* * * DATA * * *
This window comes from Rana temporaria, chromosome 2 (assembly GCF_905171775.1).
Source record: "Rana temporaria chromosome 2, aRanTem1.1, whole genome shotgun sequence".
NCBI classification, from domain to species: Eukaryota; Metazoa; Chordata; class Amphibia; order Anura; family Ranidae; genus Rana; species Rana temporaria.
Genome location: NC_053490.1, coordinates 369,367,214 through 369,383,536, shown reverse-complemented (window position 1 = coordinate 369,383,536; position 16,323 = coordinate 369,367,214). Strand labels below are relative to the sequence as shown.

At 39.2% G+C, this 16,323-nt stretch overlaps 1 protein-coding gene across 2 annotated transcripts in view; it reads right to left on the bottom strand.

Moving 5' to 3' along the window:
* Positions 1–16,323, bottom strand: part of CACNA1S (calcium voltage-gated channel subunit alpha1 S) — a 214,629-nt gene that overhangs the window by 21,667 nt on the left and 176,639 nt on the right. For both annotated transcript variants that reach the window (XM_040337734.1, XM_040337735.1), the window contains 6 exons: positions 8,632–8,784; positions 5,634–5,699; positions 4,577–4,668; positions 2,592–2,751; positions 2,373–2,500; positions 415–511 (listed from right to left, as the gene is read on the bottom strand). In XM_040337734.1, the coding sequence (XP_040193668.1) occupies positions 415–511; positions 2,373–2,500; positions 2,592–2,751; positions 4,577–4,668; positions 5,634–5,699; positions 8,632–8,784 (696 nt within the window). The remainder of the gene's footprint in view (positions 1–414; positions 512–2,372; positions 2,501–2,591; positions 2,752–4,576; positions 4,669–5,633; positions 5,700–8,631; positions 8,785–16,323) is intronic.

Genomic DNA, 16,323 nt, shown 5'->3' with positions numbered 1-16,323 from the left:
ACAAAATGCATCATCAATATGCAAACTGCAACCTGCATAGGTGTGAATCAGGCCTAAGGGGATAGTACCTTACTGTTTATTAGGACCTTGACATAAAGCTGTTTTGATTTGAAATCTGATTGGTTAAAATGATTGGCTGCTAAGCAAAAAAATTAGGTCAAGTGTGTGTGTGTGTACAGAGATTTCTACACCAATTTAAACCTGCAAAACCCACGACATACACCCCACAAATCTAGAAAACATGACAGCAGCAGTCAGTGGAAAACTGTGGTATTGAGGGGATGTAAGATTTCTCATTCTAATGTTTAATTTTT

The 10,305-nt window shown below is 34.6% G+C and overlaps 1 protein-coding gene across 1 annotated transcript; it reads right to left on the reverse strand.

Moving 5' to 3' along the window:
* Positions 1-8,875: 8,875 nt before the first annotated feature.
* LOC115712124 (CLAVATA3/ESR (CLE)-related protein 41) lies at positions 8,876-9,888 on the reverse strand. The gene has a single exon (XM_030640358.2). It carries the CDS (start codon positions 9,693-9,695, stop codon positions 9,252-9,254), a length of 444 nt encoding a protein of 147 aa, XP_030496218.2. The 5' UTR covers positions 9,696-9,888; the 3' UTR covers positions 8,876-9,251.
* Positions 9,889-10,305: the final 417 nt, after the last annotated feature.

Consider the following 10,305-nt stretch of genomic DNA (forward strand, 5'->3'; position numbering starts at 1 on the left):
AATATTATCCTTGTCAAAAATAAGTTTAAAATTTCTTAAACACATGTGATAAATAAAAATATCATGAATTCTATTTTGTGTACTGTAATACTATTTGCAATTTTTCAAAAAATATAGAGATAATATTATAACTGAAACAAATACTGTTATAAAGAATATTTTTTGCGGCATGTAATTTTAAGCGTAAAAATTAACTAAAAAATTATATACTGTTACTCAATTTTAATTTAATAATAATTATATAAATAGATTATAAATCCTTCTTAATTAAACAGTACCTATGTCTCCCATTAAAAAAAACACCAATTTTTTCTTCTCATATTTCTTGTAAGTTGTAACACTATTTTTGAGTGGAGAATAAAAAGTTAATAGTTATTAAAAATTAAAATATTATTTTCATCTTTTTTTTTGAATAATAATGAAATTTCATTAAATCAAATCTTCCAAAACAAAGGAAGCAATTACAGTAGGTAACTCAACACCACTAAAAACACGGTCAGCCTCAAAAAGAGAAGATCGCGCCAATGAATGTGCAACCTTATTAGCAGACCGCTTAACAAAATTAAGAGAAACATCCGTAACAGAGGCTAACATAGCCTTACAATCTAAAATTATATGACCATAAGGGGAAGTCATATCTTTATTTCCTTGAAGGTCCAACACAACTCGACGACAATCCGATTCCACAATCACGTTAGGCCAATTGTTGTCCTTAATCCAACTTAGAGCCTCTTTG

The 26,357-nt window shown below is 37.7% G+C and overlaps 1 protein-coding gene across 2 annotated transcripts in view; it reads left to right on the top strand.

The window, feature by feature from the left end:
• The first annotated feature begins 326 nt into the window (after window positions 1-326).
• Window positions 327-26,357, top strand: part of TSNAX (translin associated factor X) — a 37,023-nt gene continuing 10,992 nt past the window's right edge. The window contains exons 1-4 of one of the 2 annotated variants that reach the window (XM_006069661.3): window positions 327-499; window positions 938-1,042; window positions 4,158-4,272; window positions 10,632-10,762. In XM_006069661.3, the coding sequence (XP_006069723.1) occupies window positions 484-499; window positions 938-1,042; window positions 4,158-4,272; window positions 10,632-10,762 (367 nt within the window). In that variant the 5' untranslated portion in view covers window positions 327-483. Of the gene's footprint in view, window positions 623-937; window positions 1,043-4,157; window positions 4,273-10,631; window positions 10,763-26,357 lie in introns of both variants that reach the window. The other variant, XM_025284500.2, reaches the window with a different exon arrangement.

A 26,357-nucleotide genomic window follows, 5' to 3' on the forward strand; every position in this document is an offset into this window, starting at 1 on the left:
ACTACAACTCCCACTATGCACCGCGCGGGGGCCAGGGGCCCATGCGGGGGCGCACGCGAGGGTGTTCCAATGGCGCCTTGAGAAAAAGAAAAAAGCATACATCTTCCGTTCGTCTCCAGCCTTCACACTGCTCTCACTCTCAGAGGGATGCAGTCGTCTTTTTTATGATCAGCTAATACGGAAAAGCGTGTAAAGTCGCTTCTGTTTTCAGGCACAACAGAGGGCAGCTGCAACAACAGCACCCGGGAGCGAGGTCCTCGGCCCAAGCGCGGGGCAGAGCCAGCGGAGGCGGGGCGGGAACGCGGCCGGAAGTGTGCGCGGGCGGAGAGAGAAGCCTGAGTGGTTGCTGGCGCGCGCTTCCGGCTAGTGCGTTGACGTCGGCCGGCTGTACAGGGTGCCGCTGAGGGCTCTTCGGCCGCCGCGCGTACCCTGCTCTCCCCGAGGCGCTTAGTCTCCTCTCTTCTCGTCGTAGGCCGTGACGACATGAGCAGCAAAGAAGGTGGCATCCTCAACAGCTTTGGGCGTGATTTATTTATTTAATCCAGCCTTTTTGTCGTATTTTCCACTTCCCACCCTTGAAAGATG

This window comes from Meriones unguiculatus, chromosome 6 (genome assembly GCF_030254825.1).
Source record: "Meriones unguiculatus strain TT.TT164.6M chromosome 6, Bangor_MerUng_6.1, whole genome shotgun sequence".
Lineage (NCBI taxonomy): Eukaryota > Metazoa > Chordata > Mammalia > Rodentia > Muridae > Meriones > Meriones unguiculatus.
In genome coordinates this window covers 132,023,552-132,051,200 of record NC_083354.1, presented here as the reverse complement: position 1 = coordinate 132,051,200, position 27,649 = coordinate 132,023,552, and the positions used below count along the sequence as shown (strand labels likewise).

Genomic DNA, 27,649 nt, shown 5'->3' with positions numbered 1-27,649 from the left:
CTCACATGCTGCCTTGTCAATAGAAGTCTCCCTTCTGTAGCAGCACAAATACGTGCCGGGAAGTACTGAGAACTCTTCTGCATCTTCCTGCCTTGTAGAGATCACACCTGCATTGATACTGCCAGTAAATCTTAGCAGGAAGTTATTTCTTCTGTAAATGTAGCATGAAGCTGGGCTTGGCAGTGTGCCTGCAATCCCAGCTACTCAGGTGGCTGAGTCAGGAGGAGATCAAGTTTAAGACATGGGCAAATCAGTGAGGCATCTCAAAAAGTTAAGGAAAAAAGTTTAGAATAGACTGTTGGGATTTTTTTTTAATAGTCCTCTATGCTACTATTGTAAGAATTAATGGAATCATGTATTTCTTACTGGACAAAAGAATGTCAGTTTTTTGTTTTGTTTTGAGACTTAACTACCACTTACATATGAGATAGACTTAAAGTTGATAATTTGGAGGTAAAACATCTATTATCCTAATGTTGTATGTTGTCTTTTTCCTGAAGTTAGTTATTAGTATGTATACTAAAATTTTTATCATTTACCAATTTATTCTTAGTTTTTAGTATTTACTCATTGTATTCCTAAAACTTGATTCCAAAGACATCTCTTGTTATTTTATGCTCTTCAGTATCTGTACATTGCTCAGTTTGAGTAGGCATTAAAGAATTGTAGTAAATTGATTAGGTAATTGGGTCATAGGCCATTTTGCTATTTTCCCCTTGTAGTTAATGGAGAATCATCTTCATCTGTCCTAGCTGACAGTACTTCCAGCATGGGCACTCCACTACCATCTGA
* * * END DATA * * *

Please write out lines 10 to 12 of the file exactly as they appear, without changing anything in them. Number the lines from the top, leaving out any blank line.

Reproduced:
The 10,305-nt window shown below is 34.6% G+C and overlaps 1 protein-coding gene across 1 annotated transcript; it reads right to left on the reverse strand.

Moving 5' to 3' along the window:
* Positions 1-8,875: 8,875 nt before the first annotated feature.